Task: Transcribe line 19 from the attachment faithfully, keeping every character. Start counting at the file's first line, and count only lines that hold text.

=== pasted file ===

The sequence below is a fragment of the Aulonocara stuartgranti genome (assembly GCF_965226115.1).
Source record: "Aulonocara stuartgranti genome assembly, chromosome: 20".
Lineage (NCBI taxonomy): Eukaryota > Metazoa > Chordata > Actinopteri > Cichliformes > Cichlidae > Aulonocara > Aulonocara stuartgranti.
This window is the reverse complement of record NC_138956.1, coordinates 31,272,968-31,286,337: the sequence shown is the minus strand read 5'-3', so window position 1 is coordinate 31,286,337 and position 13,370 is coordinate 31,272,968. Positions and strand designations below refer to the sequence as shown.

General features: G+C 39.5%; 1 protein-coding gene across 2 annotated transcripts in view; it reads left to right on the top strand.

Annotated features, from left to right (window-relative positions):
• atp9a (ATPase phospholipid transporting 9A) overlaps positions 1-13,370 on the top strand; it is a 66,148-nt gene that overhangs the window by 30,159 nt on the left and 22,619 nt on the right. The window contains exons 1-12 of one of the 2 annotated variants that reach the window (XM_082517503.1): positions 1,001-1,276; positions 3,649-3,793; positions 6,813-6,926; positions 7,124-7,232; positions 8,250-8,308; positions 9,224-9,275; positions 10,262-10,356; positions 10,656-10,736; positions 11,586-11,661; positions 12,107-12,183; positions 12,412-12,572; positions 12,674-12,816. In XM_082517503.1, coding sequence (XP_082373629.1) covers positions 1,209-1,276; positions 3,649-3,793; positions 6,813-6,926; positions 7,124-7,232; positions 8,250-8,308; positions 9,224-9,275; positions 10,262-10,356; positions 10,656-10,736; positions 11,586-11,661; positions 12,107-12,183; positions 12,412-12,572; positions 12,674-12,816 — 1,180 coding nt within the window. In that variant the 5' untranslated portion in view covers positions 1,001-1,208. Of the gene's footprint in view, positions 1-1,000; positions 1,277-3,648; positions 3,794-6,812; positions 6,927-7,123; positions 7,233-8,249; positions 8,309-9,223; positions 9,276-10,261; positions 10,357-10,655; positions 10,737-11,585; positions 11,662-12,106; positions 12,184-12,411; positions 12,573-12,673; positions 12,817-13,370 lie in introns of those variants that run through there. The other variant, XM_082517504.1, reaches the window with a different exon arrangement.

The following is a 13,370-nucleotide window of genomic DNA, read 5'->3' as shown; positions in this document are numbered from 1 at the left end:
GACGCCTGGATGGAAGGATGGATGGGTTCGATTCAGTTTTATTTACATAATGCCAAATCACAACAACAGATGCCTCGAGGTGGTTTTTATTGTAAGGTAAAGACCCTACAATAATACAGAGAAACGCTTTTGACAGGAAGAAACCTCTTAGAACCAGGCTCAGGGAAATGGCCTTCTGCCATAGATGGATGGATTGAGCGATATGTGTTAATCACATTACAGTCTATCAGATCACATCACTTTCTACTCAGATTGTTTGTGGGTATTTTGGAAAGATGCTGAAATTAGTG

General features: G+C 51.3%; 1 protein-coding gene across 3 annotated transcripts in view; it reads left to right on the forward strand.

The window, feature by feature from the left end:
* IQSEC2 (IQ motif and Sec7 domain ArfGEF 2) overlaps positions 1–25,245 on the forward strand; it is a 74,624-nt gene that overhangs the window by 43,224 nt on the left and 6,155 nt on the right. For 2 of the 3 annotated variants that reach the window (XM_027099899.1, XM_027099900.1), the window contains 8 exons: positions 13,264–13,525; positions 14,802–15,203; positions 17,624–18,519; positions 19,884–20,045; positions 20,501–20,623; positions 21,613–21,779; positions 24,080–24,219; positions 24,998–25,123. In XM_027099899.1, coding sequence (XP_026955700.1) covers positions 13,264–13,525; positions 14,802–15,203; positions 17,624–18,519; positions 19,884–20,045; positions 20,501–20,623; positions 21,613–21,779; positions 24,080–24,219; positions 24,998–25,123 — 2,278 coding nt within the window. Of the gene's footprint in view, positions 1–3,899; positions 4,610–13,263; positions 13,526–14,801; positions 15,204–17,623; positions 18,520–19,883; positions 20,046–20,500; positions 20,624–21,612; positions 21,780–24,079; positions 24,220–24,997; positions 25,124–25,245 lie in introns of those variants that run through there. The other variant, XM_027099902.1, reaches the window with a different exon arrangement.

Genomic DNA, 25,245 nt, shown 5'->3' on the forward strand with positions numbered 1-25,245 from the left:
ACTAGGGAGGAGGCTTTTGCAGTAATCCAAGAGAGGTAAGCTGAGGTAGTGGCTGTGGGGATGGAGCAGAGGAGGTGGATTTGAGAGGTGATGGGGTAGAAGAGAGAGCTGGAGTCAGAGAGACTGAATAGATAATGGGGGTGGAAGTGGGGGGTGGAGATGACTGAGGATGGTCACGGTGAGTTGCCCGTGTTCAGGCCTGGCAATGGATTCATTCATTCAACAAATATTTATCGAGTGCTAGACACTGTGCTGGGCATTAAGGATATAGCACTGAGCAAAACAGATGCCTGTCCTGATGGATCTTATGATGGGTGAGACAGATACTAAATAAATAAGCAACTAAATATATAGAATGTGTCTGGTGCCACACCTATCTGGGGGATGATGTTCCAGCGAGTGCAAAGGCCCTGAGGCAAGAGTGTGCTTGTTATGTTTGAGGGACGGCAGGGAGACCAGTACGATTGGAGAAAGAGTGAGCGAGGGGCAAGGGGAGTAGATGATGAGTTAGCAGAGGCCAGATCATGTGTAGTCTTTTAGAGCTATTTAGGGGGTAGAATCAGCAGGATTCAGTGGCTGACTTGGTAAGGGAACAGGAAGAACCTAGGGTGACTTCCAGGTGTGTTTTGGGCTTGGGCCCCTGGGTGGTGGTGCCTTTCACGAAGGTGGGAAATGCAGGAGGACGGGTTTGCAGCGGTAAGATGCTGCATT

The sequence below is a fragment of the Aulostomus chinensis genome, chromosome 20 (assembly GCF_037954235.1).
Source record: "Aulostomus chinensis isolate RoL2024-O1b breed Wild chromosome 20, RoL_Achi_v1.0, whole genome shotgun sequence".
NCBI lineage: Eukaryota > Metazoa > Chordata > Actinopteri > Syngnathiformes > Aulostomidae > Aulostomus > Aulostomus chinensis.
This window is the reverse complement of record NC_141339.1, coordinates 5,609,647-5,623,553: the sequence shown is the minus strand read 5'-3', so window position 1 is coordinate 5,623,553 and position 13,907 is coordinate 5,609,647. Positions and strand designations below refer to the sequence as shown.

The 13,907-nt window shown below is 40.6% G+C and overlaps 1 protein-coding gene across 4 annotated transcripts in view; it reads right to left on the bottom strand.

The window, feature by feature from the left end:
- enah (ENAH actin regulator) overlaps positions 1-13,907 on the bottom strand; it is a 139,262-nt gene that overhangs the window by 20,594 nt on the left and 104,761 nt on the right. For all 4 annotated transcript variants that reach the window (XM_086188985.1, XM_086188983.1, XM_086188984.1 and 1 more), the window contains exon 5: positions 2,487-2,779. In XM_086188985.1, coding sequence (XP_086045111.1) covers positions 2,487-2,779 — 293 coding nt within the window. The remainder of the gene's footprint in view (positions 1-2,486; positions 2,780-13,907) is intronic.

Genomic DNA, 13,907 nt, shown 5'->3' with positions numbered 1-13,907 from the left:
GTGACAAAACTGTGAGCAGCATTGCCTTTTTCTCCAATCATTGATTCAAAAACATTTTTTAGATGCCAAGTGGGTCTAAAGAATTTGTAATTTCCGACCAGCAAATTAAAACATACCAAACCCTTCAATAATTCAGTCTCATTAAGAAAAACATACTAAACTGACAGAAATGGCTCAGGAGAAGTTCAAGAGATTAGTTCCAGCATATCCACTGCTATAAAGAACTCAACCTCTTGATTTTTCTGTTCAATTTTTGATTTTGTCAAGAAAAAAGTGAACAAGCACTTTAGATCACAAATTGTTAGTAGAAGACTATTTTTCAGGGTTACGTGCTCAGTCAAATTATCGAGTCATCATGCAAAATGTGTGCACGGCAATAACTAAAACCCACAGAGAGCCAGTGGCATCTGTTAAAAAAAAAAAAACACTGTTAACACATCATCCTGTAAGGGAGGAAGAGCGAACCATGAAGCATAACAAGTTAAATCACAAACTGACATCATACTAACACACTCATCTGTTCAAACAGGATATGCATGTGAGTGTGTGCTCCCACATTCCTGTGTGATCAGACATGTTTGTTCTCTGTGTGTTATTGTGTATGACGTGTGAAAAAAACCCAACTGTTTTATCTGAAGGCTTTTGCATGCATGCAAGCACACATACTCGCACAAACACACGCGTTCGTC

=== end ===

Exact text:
The 13,907-nt window shown below is 40.6% G+C and overlaps 1 protein-coding gene across 4 annotated transcripts in view; it reads right to left on the bottom strand.